Dismiss
Announcing Stack Overflow Documentation

We started with Q&A. Technical documentation is next, and we need your help.

Whether you're a beginner or an experienced developer, you can contribute.

Sign up and start helping → Learn more about Documentation →

I need some ideas to develop a good hashing function for my assignment. I have a list of all the countries in the world (around 190) in total. The names of each country is the key for the hashing function. Is there a specific kind of hashing function anyone would recommend to store this data in a hashing function without many collisions? Also, can you perhaps give an example of how to implement it?

share|improve this question
    
A similar question that might be of some help (java instead of c, but same principles apply) stackoverflow.com/questions/2624192/… – cobbal Apr 24 '11 at 23:27
4  
ISO country codes - fits in an integer, guaranteed to be collision-free – Erik Apr 24 '11 at 23:27
1  
@Erik: Very clever; if you made it an answer I'd upvote it. – John Zwinck Apr 24 '11 at 23:28
    
@John: I don't think that really answers the OPs question though, I'll leave it a comment :P – Erik Apr 24 '11 at 23:29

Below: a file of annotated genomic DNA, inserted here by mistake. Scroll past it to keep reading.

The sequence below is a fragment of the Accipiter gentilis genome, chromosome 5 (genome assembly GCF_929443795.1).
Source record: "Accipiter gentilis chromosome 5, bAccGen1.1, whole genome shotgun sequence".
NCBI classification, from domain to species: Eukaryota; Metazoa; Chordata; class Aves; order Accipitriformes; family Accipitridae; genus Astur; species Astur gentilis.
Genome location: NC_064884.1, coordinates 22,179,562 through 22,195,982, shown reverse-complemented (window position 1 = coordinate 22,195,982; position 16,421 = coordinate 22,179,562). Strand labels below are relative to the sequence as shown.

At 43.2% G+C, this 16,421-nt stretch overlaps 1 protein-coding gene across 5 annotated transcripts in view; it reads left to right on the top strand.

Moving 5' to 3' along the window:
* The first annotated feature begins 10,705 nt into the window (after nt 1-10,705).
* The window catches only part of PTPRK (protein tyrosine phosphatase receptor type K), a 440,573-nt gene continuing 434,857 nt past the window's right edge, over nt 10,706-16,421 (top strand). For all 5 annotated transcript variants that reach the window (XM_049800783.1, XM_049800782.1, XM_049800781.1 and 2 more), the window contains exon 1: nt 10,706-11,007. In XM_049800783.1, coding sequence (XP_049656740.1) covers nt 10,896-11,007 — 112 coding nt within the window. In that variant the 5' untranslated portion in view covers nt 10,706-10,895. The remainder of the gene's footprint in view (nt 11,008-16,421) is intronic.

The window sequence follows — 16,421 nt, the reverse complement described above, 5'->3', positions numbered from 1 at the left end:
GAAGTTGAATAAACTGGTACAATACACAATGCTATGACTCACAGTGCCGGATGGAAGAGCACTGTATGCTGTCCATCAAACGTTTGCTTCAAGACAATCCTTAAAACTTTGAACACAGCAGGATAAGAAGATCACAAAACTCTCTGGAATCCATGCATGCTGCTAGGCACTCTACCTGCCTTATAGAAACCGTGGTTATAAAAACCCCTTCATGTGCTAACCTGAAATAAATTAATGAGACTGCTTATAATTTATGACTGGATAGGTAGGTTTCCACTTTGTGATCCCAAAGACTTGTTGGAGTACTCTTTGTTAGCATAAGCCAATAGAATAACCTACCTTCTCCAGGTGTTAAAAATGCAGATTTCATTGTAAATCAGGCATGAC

1  
Are the country names in English and ASCII? – Mikel Apr 25 '11 at 0:00

Use GNU gperf. For inputs like yours, it will generate C code for you which implements a perfect hash function (for the given inputs). No collisions, no worries.

share|improve this answer

You can use generated perfect hash for that (GNU perf).

Of if the set of strings is dynamic then you can use ternary trie. For N unique strings it will give you unique number [1..N]. For your case it will be faster than with hash tables. Here is my implementation of such thing: http://code.google.com/p/tiscript/source/browse/trunk/tool/tl_ternary_tree.h

share|improve this answer
1  
You should also point to tries, the ternary tree's easier to implement cousin. – hugomg Apr 25 '11 at 0:26

The simplest approach I can think of is for each country's name to compute the sum of the ASCII values in its representation and use this as the hash value:

int hash(const char *s)
{
    int h = 0;

    while (s && *s)
          h += *s++;

    return h;
}

If your hash map has size N, you store country names with map[hash(my_country) % N] = my_country. Conceptually.

Just try this approach and see whether the resulting hash values are sufficiently uniformly distributed. Note that the quality of the distribution may also depend on N.

share|improve this answer

Your Answer

 
discard

By posting your answer, you agree to the privacy policy and terms of service.

Not the answer you're looking for? Browse other questions tagged or ask your own question.